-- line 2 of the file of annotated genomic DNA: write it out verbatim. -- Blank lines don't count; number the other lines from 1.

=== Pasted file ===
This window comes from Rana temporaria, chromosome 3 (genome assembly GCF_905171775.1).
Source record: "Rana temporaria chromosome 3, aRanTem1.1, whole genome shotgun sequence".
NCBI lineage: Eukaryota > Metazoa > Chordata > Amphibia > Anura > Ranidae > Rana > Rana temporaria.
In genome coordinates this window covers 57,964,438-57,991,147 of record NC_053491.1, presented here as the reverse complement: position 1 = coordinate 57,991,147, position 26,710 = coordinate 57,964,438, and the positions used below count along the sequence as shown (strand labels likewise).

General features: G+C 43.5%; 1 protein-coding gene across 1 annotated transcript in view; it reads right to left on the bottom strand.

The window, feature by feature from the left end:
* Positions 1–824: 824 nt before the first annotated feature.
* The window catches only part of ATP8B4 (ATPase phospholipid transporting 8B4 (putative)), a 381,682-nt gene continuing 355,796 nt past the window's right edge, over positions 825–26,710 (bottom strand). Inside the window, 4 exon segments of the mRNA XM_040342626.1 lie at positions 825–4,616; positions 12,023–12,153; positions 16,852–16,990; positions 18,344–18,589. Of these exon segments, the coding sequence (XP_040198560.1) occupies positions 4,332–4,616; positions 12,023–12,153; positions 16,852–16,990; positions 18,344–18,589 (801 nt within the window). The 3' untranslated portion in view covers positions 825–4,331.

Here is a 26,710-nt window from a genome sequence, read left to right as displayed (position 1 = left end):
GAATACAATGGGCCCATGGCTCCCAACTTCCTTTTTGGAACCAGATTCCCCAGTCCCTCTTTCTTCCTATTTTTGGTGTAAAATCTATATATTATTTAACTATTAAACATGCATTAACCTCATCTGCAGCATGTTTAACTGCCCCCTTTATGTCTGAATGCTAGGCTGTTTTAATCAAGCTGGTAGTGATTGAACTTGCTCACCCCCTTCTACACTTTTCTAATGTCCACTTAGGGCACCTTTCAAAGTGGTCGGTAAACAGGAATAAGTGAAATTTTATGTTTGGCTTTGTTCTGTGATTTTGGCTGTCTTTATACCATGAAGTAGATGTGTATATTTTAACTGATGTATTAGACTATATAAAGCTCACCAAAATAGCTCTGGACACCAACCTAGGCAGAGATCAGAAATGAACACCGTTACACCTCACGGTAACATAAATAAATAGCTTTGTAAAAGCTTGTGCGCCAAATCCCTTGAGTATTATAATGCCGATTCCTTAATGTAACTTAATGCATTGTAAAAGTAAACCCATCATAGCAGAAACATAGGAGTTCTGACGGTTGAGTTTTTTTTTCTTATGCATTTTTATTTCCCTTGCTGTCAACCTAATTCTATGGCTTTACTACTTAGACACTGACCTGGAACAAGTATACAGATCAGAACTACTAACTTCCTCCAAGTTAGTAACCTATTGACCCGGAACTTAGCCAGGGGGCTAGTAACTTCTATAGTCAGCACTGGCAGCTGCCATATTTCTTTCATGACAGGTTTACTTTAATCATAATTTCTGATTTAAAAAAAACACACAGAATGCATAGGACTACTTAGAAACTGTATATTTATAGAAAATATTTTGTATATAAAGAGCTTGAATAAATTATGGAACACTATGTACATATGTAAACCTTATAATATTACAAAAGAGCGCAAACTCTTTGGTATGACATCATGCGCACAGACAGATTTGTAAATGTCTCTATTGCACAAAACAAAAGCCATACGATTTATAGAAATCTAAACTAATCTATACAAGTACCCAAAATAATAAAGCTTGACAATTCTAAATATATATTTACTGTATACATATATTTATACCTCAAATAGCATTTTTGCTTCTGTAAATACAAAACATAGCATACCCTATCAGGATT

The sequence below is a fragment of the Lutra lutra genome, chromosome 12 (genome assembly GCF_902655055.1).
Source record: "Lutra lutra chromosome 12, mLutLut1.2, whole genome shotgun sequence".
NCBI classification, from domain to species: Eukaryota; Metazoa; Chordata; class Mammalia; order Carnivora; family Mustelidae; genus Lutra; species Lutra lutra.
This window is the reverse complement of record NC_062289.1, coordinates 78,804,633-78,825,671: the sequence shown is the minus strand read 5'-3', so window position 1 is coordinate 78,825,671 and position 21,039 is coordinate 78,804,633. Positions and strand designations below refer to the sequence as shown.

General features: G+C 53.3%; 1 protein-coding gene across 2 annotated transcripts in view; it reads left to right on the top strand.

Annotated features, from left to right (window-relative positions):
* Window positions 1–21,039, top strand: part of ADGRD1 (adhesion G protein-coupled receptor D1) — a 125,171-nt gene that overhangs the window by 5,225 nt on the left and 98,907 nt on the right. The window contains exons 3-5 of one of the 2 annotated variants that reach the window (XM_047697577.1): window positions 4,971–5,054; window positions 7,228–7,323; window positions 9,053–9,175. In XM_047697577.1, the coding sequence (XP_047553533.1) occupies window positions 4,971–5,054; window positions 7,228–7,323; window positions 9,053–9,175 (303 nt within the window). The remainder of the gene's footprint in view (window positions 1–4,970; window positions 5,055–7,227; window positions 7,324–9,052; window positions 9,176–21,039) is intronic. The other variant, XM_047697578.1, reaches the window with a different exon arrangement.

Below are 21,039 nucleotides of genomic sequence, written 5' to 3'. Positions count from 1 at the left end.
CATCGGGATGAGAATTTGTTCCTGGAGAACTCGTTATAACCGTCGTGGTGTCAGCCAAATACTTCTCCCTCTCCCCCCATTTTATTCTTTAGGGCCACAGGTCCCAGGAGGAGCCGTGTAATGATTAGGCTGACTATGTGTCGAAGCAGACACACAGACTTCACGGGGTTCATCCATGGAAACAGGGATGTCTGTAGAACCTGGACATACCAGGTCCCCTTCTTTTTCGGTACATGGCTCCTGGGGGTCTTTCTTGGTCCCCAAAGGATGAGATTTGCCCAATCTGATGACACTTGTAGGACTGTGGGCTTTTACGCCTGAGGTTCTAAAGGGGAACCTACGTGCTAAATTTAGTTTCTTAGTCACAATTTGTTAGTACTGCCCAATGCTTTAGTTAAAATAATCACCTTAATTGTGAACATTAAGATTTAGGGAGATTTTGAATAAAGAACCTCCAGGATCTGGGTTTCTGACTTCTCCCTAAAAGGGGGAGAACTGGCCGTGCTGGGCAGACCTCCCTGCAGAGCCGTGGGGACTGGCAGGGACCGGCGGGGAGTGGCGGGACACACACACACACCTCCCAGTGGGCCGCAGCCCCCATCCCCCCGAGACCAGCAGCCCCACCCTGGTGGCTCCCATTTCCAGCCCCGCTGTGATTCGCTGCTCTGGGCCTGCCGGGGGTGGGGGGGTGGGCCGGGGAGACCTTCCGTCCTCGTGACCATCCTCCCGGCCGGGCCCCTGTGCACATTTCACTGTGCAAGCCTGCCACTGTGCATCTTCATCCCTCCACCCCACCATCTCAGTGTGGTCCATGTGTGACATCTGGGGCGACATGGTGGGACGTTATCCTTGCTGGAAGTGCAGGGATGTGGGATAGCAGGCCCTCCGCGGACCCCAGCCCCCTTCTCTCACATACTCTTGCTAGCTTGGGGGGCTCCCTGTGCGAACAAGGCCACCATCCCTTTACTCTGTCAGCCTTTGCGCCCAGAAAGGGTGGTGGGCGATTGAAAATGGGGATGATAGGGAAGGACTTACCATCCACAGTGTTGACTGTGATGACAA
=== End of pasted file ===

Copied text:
Source record: "Rana temporaria chromosome 3, aRanTem1.1, whole genome shotgun sequence".